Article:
Harassment at school interferes with the ability to learn, Nishina said.
"This pattern of being bullied is associated with increased rates of absenteeism from school, lower grades and feeling sick," Nishina said. "The more bullying they experience, the more they dislike school and want to avoid school."
Release URL, if available: The URL must point to the specific release, not a general page oThis second paper is part of a long-term study of more than 1,900 sixth graders, and their teachers, in 11 Los Angeles-area public middle schools with predominantly minority and low?income students. Each student provides confidential reports and their teachers rate students' behavior. This long-term study is funded federally by the National Science Foundation and privately by the William T. Grant Foundation. Sandra Graham, UCLA professor of education, and Juvonen are in the fifth year of this research.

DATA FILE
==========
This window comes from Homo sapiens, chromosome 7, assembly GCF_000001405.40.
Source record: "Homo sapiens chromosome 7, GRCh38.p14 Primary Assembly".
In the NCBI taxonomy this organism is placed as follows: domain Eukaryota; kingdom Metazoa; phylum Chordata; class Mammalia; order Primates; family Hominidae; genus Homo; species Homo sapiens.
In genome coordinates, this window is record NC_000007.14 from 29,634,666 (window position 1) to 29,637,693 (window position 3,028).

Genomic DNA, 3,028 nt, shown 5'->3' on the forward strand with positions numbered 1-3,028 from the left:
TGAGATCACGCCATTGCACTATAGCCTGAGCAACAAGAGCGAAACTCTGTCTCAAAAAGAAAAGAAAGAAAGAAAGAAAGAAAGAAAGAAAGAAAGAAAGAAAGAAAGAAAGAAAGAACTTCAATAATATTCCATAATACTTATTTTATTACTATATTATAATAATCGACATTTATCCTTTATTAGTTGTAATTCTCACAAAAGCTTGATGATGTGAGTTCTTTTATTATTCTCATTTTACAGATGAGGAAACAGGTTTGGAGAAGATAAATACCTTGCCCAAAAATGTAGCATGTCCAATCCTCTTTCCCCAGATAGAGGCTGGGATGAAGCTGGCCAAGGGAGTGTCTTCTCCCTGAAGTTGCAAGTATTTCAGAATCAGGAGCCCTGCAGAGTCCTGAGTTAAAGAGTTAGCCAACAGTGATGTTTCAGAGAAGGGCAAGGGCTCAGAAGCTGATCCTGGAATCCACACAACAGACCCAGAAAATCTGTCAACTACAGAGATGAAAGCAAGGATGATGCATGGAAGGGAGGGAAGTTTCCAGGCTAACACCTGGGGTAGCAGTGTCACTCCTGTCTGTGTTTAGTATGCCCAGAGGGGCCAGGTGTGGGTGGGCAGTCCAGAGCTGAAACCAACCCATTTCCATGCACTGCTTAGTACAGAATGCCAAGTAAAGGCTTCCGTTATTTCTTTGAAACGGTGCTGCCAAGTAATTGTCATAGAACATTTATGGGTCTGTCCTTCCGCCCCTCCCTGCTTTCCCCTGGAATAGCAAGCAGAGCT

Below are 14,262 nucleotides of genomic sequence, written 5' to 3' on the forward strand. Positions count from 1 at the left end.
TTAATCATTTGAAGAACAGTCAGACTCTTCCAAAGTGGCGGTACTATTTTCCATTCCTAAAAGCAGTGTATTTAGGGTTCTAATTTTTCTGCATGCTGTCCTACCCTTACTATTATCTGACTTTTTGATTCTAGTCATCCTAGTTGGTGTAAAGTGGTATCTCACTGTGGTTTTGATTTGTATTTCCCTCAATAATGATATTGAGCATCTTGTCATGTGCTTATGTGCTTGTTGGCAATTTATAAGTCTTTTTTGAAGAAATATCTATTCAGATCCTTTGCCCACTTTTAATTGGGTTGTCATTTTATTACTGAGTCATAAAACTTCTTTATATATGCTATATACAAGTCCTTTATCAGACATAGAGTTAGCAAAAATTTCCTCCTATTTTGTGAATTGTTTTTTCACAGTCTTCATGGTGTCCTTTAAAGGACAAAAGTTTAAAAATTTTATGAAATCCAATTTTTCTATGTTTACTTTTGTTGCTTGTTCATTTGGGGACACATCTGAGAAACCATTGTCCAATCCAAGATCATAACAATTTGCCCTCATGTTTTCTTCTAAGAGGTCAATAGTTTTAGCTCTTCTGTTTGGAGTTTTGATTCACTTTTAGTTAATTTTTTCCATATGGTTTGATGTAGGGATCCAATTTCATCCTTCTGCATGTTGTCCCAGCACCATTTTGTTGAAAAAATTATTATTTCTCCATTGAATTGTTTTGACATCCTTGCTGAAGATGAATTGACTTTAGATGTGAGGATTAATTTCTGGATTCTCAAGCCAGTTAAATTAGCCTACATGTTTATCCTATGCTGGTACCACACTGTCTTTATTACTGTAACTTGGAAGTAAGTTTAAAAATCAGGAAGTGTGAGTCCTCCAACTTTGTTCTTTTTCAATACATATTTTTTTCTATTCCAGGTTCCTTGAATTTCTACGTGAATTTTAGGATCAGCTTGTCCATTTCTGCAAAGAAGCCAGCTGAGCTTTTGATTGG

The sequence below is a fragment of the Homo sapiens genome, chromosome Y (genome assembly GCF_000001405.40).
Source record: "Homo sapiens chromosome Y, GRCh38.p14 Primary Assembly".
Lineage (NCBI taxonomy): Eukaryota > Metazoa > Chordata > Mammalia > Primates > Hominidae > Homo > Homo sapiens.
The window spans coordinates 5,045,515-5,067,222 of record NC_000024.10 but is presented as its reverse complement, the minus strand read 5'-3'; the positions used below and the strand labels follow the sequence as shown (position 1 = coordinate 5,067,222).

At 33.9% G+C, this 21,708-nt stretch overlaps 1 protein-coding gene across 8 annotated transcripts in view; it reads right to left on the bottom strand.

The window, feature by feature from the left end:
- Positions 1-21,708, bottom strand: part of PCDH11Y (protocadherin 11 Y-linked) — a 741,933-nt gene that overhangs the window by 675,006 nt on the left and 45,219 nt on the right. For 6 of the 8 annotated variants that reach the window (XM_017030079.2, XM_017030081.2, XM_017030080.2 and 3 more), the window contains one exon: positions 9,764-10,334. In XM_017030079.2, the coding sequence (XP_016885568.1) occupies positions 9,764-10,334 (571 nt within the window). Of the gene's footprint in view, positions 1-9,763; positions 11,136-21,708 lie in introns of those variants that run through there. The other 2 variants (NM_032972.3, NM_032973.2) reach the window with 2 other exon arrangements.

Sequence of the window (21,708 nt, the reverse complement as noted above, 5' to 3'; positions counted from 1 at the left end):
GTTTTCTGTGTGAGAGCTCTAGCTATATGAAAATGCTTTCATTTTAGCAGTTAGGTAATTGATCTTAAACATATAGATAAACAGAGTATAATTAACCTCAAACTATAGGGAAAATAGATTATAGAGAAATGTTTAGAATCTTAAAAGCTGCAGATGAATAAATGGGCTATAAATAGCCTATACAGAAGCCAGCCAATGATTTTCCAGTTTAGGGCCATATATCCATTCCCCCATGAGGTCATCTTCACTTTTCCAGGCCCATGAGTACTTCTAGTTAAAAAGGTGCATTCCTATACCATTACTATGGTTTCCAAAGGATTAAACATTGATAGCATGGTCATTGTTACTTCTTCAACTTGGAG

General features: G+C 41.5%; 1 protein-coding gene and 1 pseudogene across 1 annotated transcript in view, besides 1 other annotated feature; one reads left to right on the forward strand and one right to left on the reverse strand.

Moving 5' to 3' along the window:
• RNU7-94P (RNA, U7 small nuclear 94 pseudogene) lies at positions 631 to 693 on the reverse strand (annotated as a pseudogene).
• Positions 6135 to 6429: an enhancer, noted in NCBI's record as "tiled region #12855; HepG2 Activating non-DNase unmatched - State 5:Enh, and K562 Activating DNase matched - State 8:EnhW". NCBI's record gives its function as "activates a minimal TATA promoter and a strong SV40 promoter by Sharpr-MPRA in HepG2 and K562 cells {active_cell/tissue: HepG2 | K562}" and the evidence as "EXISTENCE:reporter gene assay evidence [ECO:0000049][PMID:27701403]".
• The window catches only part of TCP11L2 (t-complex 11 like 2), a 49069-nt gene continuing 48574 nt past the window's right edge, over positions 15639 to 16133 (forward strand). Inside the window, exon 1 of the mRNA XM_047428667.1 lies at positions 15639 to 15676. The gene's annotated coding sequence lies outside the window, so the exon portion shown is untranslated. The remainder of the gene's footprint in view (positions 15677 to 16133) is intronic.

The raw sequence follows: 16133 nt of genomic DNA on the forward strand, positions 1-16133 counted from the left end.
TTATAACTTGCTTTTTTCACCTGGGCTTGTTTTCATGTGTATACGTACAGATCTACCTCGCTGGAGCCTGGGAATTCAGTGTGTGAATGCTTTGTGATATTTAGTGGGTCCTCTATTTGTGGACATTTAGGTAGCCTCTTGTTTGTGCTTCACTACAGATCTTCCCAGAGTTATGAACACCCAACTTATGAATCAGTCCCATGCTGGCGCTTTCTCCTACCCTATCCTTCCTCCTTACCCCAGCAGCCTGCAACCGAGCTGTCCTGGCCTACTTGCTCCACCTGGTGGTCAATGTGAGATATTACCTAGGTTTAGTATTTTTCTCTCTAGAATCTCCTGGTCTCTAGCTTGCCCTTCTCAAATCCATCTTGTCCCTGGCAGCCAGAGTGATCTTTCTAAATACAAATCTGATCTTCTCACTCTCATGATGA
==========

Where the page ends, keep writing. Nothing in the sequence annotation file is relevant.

"Now we have evidence that the school environment, psychological health, physical health and school achievement are all interrelated," Juvonen said.
Many children are reluctant to discuss bullying incidents, and may visit the school nurse instead, she said.
"They want to withdraw; they don't want to go back to class. Frequent headaches and stomachaches are potential signs of bullying," said Juvonen, who has served as a consultant to the effective "Cool Tools" safe school program at UCLA's Corinne A. Seeds University Elementary School, designed by Safe School Specialist Ava de la Sota.
Implications for school policy The good news, Juvonen and Nishina said, is that schools can take effective actions to reduce bullying, and can teach students strategies for coping with and responding to bullying.
School policies often distinguish among different types of harassment, punishing physical aggression and certain forms of nam
Contact: Stuart Wolpert
University of California - Los Angeles